> provision of such telecommunications service, including the publishing
> of directories.
> Surprisingly, the exceptions to this prohibition do not include a
> specific “law enforcement” or “authorized intelligence activity”
> exception.  Thus, if the disclosure of consumer CPNI to the NSA under
> the telephony program is “required by law” then the phone company can
> do it.  If not, it can’t.  But wait, there’s more.
> At the same time that the law says that consumer’s telephone metadata
> is private, it also says that consumers have no expectation of privacy
> in that data.  In a landmark 1979  decision,
> the United States Supreme Court held that the government could use a
> simple subpoena (rather than a search warrant) to obtain the telephone
> billing records of a consumer.  See, these aren’t the consumer’s
> records.  They are the phone company’s records.  The Court noted, “we
> doubt that people in general entertain any actual expectation of
> privacy in the numbers they dial. All telephone users realize that
> they must "convey" phone numbers to the telephone company, since it is
> through telephone company switching equipment that their calls are
> completed. All subscribers realize, moreover, that the phone company
> has facilities for making permanent records of the numbers they dial,
> for they see a list of their long-distance (toll) calls on their
> monthly bills.”  The court went on, “even if petitioner did harbor
> some subjective expectation that the phone numbers he dialed would
> remain private, this expectation is not "one that society is prepared
> to recognize as `reasonable.'”  By trusting the phone company with the
> records of the call, consumers “assume the risk” that the third party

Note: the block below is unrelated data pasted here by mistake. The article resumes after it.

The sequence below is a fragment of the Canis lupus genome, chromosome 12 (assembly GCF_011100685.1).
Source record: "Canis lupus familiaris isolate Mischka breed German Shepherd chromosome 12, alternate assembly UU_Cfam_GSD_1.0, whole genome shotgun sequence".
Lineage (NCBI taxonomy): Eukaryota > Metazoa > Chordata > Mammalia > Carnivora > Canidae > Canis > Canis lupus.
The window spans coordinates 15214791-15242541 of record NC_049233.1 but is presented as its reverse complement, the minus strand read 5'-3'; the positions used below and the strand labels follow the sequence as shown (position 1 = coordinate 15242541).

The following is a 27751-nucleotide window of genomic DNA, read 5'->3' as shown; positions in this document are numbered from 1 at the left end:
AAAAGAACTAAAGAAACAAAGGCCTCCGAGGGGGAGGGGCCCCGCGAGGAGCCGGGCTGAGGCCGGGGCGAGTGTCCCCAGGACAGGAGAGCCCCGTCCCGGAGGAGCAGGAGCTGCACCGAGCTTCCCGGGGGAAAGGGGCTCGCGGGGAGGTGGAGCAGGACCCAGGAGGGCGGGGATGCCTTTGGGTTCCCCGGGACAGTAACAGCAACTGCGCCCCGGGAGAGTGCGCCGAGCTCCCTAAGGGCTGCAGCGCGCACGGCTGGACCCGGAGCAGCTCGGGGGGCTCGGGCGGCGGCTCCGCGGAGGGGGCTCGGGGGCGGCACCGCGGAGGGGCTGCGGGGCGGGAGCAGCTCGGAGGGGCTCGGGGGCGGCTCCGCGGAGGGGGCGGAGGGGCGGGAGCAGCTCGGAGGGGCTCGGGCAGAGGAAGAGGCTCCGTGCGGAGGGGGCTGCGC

> will disclose it.  The Court explained, “petitioner voluntarily
> conveyed to it information that it had facilities for recording and
> that it was free to record. In these circumstances, petitioner assumed
> the risk that the information would be divulged to police.”
> This dichotomy is not surprising.  The Supreme Court held that, as a
> matter of Constitutional law, any time you trust a third party, you
> run the risk that the information will be divulged.  Prosecutors and
> litigants subpoena third party information all the time – your phone
> bills, your medical records, credit card receipts, bank records,
> surveillance camera data, and records from your mechanic – just about
> anything.  These are not your records, so you can’t complain.  At the
> same time, Congress was concerned with phone company’s use of CPNI for
> marketing purposes without consumer consent, so they imposed statutory
> restrictions on the disclosure or use of CPNI unless “required by
> law.”
> Enter the NSA.
> There is little doubt that telephony metadata can be useful in foreign
> intelligence and terrorism cases.  Hell, it can be useful in any
> criminal investigation, or for that matter civil or administrative
> case.  But if the CIA obtains the phone records of, say Abu Nazir (for
> Homeland fans), and spots a phone number he has called, they, through
> the NSA want to be able to find out information about that phone call,
> and who that person called.  The NSA wants this data for precisely the
> same reason that it is legally protected – phone metadata reveals
> patterns which can show relationships between people, and help
> determine who is associated with whom and for what purpose.  Metadata
> and link analysis can help distinguish between a call to mom, a call
> to a colleague, and a call to a terrorist cell.  Context can reveal
> content – or at least create a strong inference of content.  So, in
> appropriate cases involving terrorism, national security or
> intelligence involving non-US persons, the NSA should have this data.
> And indeed, they always have.  None of that is new.
> If the NSA captured a phone number, say 876-5309, they could demand